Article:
Transport in Argentina: Special logistical features in the country of diversity

Argentina is a fascinating country and is characterized by its natural and cultural diversity. Covering an area measuring almost 2.8 million square kilometers, Argentina extends from the Andes Mountains in the west to the Atlantic coast in the east. The size and geographical diversity of the country automatically create unique logistical challenges, which are very different from the circumstances in other parts of the earth like Europe, for example, and require careful management for transport and logistics operations.

Purmamarca Jujuy Argentina, Aerial View of Seven Colors

Special geographical features for transport operations through Argentina

The logistical challenges in Argentina are so wide-ranging, just like the varied landscape that extends for a distance measuring almost 3,700 kilometers. Argentina consists of five geographical zones – and they could not be more different from each other. The landscape in the north east alternates between hilly and marshy country and even has deep green rain forests and includes, for instance, the dry forest of Gran Chaco or the Iguazú waterfalls. The Andes Mountains, one of the largest mountain chains in the world, are located in the west and are followed by the flat pampa plains, which form the center of the country where 90% of the country’s farming takes place. Patagonia, an enormous region measuring almost 766,000 km2 and with a low population density, is located south of Buenos Aires, while the extreme south is home to the Tierra del Fuego with its rugged cliffs and high glaciers. This geographical diversity creates enormous challenges for all kinds of transport operations. Whether using air or ocean freight in Argentina or road and railroad services – how exactly do goods in the country of diversity move from A to B nowadays?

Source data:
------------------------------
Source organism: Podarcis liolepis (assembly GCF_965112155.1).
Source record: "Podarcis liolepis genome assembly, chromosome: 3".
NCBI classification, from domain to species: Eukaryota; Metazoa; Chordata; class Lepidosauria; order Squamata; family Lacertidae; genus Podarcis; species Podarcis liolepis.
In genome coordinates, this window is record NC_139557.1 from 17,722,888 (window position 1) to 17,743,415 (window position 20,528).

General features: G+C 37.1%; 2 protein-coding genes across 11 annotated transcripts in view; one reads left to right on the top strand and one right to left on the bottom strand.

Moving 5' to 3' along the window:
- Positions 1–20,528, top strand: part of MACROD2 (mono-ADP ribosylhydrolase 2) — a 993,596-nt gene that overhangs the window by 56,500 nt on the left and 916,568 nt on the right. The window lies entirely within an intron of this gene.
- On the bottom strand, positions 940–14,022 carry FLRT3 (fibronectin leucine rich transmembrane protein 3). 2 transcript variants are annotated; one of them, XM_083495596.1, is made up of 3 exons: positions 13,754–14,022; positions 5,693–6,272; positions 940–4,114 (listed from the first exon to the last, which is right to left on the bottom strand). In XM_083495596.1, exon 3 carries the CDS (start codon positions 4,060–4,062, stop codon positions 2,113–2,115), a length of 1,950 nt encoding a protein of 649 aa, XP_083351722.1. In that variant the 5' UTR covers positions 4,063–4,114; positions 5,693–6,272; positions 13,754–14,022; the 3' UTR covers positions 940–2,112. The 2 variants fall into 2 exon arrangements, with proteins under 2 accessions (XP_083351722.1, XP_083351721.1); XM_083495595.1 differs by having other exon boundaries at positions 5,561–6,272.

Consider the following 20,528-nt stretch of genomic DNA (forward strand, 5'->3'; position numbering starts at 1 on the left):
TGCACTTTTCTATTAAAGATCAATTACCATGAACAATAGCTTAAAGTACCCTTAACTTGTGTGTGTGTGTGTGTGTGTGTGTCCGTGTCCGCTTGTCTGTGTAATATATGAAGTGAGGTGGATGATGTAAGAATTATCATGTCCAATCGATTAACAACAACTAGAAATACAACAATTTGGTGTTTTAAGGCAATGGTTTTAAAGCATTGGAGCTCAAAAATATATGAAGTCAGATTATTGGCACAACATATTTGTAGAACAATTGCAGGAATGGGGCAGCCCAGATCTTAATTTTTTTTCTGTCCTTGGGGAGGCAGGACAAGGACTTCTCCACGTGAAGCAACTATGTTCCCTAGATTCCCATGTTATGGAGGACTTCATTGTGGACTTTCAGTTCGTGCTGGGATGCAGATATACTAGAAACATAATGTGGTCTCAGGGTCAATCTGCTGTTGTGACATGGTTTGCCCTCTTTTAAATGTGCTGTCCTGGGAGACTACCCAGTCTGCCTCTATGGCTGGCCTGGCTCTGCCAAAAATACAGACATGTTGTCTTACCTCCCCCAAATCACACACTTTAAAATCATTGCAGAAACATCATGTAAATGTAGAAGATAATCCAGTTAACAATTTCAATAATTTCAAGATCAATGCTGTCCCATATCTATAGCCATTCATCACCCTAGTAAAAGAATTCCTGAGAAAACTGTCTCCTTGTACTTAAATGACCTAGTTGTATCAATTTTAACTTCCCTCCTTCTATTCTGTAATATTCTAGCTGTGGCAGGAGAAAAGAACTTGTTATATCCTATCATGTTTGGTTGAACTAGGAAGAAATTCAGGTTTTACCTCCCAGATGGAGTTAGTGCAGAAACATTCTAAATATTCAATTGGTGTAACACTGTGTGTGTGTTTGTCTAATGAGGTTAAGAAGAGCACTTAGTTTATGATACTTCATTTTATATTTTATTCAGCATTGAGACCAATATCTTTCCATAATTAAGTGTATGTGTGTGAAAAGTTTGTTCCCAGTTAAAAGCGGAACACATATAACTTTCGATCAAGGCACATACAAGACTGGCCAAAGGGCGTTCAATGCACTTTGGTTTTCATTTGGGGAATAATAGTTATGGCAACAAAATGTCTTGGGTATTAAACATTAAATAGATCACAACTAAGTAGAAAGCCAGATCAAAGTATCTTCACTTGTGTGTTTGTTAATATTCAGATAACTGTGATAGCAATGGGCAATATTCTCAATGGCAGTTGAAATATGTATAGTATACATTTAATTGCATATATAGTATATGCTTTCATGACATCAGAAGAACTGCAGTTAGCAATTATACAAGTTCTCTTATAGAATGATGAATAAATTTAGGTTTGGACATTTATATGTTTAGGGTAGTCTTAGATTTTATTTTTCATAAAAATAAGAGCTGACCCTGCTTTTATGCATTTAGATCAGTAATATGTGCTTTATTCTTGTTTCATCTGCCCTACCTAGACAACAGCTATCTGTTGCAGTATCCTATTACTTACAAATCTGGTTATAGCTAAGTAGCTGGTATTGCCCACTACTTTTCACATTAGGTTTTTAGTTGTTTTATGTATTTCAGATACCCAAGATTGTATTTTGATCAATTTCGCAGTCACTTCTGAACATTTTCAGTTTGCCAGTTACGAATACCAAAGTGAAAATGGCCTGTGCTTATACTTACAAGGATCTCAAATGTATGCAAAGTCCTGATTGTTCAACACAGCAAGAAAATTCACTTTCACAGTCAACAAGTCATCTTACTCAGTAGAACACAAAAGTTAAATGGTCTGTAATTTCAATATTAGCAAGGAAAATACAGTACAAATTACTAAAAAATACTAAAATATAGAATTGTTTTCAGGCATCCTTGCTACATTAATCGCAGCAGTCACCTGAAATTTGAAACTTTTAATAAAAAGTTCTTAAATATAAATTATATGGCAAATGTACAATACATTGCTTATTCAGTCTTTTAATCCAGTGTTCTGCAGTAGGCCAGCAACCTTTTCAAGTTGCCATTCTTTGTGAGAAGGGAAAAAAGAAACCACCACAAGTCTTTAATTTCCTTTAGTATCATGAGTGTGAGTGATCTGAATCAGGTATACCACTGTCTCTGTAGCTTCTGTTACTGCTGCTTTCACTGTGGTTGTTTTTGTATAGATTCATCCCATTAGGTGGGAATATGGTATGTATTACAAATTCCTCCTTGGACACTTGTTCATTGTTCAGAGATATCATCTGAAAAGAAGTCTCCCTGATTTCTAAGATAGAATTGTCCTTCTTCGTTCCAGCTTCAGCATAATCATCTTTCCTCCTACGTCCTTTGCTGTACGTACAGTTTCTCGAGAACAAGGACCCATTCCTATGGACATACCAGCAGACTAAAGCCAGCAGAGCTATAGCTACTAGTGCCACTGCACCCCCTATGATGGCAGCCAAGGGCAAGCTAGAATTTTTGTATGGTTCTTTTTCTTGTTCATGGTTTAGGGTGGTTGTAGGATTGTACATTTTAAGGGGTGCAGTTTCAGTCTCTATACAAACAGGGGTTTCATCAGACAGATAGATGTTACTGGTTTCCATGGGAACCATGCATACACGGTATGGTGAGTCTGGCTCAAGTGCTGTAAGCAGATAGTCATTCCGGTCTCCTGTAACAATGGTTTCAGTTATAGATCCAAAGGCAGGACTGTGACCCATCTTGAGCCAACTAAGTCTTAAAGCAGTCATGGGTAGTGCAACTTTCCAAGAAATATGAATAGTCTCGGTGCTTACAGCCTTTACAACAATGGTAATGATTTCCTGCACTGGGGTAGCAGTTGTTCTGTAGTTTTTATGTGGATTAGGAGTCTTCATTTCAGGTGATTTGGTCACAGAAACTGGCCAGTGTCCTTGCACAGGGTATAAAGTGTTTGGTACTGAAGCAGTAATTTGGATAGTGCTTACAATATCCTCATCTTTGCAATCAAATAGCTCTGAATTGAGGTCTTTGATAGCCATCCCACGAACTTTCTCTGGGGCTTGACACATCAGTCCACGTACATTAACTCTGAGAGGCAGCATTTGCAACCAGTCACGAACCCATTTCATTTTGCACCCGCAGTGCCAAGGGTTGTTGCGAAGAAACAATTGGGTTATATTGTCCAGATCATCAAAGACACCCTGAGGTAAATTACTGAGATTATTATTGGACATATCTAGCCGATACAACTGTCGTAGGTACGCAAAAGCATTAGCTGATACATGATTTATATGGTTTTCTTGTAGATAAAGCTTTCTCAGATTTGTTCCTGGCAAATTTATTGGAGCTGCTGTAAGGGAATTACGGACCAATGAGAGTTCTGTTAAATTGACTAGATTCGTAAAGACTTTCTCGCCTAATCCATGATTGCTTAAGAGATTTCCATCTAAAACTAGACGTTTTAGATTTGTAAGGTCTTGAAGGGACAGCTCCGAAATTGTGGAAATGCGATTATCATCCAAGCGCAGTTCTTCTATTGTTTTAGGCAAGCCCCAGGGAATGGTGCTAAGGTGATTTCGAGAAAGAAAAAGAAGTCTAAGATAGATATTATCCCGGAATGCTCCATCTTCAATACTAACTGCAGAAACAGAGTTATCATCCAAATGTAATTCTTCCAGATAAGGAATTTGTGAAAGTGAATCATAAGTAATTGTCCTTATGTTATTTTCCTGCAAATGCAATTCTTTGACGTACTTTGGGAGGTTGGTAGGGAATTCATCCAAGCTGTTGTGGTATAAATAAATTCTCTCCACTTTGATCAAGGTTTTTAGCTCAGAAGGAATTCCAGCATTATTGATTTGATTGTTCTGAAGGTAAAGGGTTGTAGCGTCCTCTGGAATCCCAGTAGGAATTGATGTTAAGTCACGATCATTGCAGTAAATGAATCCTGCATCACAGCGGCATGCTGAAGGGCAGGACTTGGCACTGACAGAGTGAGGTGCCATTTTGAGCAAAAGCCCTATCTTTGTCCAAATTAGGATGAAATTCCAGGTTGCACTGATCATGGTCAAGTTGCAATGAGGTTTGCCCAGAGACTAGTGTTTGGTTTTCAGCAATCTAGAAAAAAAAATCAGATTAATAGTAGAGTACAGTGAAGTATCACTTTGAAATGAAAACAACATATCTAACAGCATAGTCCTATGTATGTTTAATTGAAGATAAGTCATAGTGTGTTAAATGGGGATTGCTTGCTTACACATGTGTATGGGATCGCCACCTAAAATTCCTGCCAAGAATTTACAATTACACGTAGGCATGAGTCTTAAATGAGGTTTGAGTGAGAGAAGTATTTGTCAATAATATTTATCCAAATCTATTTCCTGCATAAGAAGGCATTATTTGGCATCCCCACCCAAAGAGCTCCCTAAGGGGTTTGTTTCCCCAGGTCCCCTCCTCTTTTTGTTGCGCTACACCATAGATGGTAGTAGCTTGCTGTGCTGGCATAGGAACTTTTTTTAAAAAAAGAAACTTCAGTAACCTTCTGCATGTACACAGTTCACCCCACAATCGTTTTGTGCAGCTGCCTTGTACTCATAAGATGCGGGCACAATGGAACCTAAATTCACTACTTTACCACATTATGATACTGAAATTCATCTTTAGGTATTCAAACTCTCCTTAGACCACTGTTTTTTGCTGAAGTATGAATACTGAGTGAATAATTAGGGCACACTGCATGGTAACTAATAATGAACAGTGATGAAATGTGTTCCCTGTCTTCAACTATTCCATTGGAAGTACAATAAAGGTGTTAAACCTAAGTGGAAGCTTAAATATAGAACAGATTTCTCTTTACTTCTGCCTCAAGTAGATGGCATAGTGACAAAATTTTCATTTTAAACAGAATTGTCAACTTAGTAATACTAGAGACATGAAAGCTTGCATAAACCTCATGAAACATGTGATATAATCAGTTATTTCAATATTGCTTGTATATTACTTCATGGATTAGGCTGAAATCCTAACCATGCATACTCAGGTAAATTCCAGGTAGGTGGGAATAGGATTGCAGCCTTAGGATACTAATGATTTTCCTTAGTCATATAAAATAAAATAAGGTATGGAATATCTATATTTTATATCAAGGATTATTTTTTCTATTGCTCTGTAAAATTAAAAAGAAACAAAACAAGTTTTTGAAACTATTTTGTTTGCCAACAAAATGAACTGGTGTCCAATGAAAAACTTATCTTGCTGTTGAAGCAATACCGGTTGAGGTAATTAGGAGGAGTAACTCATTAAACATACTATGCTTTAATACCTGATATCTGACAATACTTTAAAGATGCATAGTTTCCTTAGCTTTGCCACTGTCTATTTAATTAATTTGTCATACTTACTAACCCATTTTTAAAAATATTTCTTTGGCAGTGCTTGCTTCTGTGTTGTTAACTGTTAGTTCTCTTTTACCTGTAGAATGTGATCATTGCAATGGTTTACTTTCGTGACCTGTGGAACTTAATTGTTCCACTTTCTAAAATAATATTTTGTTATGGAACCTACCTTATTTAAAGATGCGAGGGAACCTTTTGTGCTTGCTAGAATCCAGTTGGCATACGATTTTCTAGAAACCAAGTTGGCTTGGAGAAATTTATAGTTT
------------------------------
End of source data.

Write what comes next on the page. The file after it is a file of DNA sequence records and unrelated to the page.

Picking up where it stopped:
Aerial view of Lago Nahuel Huapi, Argentina

Argentina’s infrastructure: How goods safely move from A (the Andes) to B (Buenos Aires)

In addition to the diverse natural surroundings, Argentina’s transport infrastructure is just as varied and extensive, and it is extremely important for the economic development of the country. The road network is responsible for handling most of the (truck) transport services and passenger traffic too. Remarkably, 90% of all transport services are therefore provided within Argentina on 240,000 kilometers of roads, 40,000 kilometers of which are actually covered by asphalt. Does this sound like a bumpy ride? Argentinians view this as a welcome challenge because about 9.2 million vehicles were registered along the road network in 2023, most of them on the main transport highways, the National Route 9 and the National Route 41.